The New England Patriots secondary suffered a severe meltdown, and Seattle Seahawks rookie quarterback Russell Wilson capitalized on those miscues in a 24-23 upset for the ‘Hawks. It was a game that was as close as it was projected to be, and the Pats fans who underrated the Seahawks received a rude awakening.
1. The secondary is clearly the biggest weakness
This isn’t really anything we learned, but it’s more of a huge confirmation of what we’ve been thinking or fearing. Kyle Arrington played well last season, but you can make a case for him being the worst cornerback in the league this year. He was so bad that he allowed 7r yards and a touchdown on two catches to Doug Baldwin before being mercifully pulled for rookie Alfonzo Dennard in just the first quarter. By the way, Baldwin was only targeted once (incomplete) after Arrington was pulled. They brought him back in in nickel packages in the second-half, but he continues to slide.
Without Steve Gregory, it is obvious that the Patriots secondary is suffering greatly. It’s not because Gregory is a good coverage safety, but it’s because the Patriots safeties just aren’t communicating well and are suffering some tragic miscues (that 46-yard winner to Sidney Rice was the most stunning of them). It only takes one play and a few blown assignments to destroy a team, and that’s exactly what happened to rookies Tavon Wilson and Nate Ebner at the end of the game.
A glaring stat is that Wilson averaged 10.9 yards per attempt, and the receivers averaged 18.3 yards per catch. Wilson tore up the Pats DBs, and the receivers burned them repeatedly.
The pass to Rice changed the game from being a 68% chance the Pats would win to a 29% chance that they would win.
2. Chandler Jones has big day
The Patriots front seven was a big bright spot, and nobody shined brighter than Chandler Jones. He finished the day with three hits on Wilson, nine tackles, a tackle for loss, and two sacks. Jones thoroughly outplayed fellow star rookie pass rusher Bruce Irvin, who only had one hit on the quarterback. Jones was the best player on the Pats in this game, and he deserves the game ball for the Pats due to this performance.
3. Danny Woodhead shows his value
Danny Woodhead just might be one of the most consistent backup running backs in the league, and he had an 88.9% success rate in a good all-around showing yesterday. He rushed for 25 yards on four carries against a tough Seahawks defense (6.3 YPC), and he also caught five passes for 46 yards. Woodhead caught every pass thrown at him for an average of 9.2 yards per pass attempt.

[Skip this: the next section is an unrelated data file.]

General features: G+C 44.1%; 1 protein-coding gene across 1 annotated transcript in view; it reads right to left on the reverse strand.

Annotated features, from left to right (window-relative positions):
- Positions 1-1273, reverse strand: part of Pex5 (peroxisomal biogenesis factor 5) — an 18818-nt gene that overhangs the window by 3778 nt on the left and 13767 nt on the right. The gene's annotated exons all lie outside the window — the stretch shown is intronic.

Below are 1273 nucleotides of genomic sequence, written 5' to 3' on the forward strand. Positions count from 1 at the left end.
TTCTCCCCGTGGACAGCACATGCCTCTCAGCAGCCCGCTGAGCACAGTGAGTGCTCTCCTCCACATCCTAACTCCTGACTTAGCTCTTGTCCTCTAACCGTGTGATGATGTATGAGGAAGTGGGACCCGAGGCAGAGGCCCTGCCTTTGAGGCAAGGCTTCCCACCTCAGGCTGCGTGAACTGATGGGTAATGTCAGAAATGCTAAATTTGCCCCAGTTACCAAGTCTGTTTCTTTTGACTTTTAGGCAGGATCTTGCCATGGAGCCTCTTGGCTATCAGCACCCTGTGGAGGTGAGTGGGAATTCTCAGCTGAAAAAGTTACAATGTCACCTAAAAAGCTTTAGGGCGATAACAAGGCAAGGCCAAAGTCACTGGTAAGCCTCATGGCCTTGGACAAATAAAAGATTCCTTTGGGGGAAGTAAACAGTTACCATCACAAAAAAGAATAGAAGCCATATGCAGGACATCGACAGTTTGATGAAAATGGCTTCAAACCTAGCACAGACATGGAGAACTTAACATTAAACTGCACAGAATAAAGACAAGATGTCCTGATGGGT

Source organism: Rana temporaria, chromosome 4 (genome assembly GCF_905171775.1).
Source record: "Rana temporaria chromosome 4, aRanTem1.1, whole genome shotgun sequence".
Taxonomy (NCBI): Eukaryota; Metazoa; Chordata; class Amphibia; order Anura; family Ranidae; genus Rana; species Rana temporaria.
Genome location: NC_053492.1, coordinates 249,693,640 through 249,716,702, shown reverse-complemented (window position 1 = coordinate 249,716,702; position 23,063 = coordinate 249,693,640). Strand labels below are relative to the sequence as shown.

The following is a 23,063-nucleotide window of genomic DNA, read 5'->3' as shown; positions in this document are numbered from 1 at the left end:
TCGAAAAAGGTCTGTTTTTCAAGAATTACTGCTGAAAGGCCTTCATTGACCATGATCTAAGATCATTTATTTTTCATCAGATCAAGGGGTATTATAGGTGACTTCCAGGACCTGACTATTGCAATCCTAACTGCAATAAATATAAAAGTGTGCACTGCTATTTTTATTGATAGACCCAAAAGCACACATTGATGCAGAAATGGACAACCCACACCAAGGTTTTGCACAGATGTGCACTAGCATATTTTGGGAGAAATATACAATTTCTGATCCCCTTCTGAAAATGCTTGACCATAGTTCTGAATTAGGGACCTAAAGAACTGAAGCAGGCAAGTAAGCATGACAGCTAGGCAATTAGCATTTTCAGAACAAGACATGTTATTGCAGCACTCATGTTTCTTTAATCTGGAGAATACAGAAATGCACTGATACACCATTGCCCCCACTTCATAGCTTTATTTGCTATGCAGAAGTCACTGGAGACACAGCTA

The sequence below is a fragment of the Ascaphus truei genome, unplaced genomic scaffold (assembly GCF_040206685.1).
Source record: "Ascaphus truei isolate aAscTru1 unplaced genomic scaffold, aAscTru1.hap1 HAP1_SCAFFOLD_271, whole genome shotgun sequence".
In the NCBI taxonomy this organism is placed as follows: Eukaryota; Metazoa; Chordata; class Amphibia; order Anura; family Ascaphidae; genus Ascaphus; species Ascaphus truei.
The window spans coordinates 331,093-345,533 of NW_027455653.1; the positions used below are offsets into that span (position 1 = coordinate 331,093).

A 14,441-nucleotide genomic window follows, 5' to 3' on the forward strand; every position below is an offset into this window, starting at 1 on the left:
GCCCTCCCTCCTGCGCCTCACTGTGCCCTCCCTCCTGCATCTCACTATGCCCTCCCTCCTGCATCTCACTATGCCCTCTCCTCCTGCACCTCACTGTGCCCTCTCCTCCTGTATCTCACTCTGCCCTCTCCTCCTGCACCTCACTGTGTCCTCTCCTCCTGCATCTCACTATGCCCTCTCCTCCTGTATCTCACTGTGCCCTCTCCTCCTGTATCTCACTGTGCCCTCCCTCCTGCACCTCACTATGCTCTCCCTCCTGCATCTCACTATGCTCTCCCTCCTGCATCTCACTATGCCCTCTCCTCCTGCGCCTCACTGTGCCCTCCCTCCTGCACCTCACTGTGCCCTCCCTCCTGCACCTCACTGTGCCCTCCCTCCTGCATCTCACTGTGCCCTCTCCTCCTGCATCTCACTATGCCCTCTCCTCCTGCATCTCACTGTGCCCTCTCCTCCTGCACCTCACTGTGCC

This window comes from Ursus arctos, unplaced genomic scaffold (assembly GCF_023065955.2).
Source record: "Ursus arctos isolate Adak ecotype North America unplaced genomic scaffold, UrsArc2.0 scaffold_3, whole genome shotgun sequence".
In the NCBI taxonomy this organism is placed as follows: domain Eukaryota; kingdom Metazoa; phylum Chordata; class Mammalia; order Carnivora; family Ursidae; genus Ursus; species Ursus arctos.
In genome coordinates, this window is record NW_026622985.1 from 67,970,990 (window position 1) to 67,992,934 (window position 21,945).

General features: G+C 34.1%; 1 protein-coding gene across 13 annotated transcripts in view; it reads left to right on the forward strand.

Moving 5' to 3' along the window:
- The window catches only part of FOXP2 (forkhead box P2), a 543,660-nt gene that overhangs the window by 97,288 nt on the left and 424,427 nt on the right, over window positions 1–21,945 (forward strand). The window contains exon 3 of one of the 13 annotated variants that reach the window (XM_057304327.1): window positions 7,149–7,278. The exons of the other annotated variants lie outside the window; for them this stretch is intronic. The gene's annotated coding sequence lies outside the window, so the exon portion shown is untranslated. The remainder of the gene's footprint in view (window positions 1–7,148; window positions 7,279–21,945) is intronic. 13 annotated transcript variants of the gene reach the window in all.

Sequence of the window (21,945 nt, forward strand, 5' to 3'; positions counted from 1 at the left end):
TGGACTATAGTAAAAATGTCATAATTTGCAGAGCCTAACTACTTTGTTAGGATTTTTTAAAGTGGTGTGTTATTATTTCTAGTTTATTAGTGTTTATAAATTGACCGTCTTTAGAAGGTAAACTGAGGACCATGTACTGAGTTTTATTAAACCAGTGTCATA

What makes him so valuable is that he gets key yardage. Take a look at the plays below.
3rd Quarter drive 13:04- Seven yards to get a first down on 3rd and 6
4th Quarter drive from 3rd- Back-to-back five and four yard runs
4th Quarter 12:31 drive- Catches 22 yard pass to get to the 25 yard-line and set up an eventual field goal to help give the Pats a 23-10 lead.
4th Quarter 7:21 drive- Catches 12 yard pass and runs for 9 yards.
Finishes game with 0.19 WPA and 8.2 EPA to lead the team in both stats.
4. Even the great ones struggle
Tom Brady made some very questionable decisions throughout the game, but he was actually decent overall and did not play as poorly as the statistics indicate. The problem is that his poor decisions (the intentional grounding, his pick to Richard Sherman) were extremely costly. Bill Belichick was outcoached by Pete Carroll at points in the second-half in this game, but nobody is going to blame them for this loss. If you have to put the blame on one specific unit, then it goes to the secondary and, in particular, the safeties.
5. But, apparently, not Wes Welker
The crowd at CenturyLink got even more fired up than usual when giant corner Brandon Browner levied a devastating hit on Wes Welker, but Welker came back in shortly and delivered a “hit” of his own; a clutch catch to keep the chains moving on third-and-long. This season, the word “clutch” can accurately describe what he has been to the Patriots. He had the most receiving yards of anyone this week with 138 on ten catches (14 targets, nearly ten yards per attempt) and continues to be one of, if not “the”, most important players on the Pats.
You can follow Joe Soriano on Twitter @SorianoJoe.